While I was researching the making of the 'Picasso' pin, I looked at a whole load of stuff on the internet that set my mind a buzzing - among others, the art of Romero Britto, and the South American god of Fertility - the Kokopelli - colourful images that seemed to stay with me in my dreams. No wonder then, that my next piece was shaped by them.
This is Kokopelli, a Native American fertility deity. He is usually depicted as a hump backed and feathered flute player, and he takes care of both the harvest and fertility - which in the end mean one and the same!
I was looking for a colourful piece to replicate in Polymer clay, but passed him up in favour of the cubist face - another time perhaps, I thought.............
And the dragonflies were still wet........sigh! Oh well!
Conus snails are venomous though beautiful and are the species of snail whose shells are seen in most collections.The species most dangerous to humans are the larger ones which prey on small bottom-dwelling fish; the smaller species mostly hunt and eat marine worms. They have a venom gland and a hollow tooth like a harpoon or proboscis through which they inject and paralyse their prey before eating it.
This pendant came from Indonesia and is set with cross sections of conus shells in coloured resin, and I added faceted onyx, and pyrite nuggets which gleam in the light - they aren't called 'Fools Gold' for nothing!
'Zehr' is the Arabic word for poison - although Zehra means beautiful! Either way, I think the name fits this pendant - would you agree??
This peacock feather pendant came from Indonesia as well - I was quite taken with the way the edges of the feather had been beaded like a Rastafarian's dreads - hard work, and done so neatly - I have a great deal of admiration for the artist who made it. It can't be fun to play with feathers and glue and beads - just imagine the mess at the end of it.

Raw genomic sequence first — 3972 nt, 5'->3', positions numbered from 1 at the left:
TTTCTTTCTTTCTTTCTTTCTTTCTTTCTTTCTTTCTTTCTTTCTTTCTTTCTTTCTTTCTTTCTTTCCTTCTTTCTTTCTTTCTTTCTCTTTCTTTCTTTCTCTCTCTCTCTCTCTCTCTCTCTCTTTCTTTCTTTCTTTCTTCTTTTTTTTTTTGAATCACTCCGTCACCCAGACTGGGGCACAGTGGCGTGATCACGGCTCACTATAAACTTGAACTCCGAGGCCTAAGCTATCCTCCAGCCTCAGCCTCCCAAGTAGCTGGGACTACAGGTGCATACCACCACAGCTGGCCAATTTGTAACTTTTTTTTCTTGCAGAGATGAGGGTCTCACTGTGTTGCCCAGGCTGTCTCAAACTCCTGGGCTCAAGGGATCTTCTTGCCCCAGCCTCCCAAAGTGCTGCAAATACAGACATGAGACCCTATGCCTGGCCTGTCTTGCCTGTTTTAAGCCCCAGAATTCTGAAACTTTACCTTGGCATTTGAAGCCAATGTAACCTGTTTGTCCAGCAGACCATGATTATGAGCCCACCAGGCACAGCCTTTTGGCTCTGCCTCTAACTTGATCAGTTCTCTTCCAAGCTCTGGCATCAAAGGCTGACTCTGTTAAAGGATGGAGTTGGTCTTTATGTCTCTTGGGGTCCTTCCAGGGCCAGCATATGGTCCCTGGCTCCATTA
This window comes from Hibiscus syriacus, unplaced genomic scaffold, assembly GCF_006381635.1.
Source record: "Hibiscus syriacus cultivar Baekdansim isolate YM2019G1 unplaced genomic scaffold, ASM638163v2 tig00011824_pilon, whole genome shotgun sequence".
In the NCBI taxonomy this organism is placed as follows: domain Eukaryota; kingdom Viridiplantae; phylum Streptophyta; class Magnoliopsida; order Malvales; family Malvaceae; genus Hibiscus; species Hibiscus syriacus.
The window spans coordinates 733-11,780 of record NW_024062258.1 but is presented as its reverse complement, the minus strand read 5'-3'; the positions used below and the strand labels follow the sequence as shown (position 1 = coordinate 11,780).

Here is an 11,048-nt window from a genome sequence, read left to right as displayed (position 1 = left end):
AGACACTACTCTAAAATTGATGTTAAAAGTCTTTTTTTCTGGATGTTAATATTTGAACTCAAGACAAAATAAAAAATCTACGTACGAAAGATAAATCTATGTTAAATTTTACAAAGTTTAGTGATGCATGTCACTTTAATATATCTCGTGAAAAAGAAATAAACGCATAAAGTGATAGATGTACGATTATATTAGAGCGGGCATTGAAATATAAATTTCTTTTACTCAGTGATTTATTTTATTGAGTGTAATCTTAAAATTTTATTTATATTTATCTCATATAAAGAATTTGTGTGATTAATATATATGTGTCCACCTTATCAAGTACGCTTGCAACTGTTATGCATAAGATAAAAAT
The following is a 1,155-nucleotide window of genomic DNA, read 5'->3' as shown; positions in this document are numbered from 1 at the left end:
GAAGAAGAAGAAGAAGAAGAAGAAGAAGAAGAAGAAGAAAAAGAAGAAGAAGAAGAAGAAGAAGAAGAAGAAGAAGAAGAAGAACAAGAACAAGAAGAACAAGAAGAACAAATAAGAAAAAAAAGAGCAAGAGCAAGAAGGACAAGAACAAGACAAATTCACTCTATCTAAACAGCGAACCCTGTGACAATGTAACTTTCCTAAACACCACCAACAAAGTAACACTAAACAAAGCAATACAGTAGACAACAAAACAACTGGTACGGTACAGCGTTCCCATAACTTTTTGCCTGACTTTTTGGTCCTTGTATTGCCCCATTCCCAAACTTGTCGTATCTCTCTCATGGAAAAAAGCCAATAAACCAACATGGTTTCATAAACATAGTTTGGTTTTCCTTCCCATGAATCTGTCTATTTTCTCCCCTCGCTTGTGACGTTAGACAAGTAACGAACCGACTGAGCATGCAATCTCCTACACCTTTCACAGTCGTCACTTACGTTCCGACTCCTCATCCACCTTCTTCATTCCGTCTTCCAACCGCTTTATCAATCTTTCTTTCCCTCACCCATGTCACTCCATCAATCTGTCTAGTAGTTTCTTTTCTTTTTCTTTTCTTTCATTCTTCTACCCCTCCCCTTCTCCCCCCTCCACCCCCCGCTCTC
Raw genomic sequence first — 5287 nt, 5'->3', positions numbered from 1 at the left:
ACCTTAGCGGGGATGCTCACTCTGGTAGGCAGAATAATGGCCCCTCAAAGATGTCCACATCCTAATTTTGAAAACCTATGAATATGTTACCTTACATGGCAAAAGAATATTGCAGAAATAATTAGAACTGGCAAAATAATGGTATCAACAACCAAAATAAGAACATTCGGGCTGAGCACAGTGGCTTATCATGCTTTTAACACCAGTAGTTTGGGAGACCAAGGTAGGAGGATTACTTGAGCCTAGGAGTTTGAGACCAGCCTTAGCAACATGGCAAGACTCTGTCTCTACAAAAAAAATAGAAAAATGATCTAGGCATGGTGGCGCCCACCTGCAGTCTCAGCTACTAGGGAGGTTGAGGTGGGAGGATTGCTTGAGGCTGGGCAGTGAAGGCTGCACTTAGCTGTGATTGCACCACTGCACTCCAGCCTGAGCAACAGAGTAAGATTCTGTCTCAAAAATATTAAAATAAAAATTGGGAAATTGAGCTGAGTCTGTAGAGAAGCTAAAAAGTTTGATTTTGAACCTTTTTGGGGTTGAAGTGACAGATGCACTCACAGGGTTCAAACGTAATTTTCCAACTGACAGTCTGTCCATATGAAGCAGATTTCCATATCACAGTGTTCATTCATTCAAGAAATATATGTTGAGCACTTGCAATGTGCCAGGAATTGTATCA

Together with a string of freshwater pearls and a couple of enamelled Indian beads, bought during my last trip home, a simple, but elegant necklace was born.
Of course the word Mayuri really means a peahen and is a misnomer - the poor peahen hasn't been born with the elegance of the male bird - but hey, let's not quibble, eh!
At last, finally, the dragonflies were ready to be used - and about time too!!
The Dance of The Dragonfly
I think it was worth the wait, don't you?? As a bonus, I have a few leftover dragon flies, which will eventually work their way into other pieces, later on.
That's a wrap for this week folks, I'll catch you again next week, same time, same place. Have a lovely week
Hello, and thanks for stopping by. Let's start with some music while you read on ................
This is Kevin, my latest model.
I bought her on ebay - she is a polystyrene dress form on a pedestal. In this picture, she has just been given a decoupaging (is there such a word?? - Francophiles are wincing at my poor usage of the language).
Why Kevin?? Well, it may sound silly to have an obviously female model with a male name - but I recently read an article about gender and sex (in my other avatar as gynaecologist) - and suddenly it felt necessary to give my model a gender inappropriate name. In the famous words of Simone de Beauvoir, “Women are not born, they are made.” At the end of the day, the making of a man or a woman is a never-ending process that begins well before birth. And the ritual announcement at birth that it is in fact one or the other instantly transforms an “it” into a “he” or a “she” assigning it to a lifetime as a male or as a female.
This attribution is made public and lasting through the event of naming. Mike said, why not Mabel, or Lucy - but Kevin she was named and Kevin she shall remain!
This is what Kevin was like when she first arrived and I decided to make her a bit more interesting to look at.
Decoupage was what I decided on - it has been a long time since I played with paper, glue and scissors, and a long weekend at the Bank Holiday seemed to be the best time for it. I researched it thoroughly on the internet - there is a lot of information out there, but it seemed that a lot of it was incomplete - so, I took photographs as I went along - perhaps decoupage virgins like me might be pleased with the info in my little mini tutorial.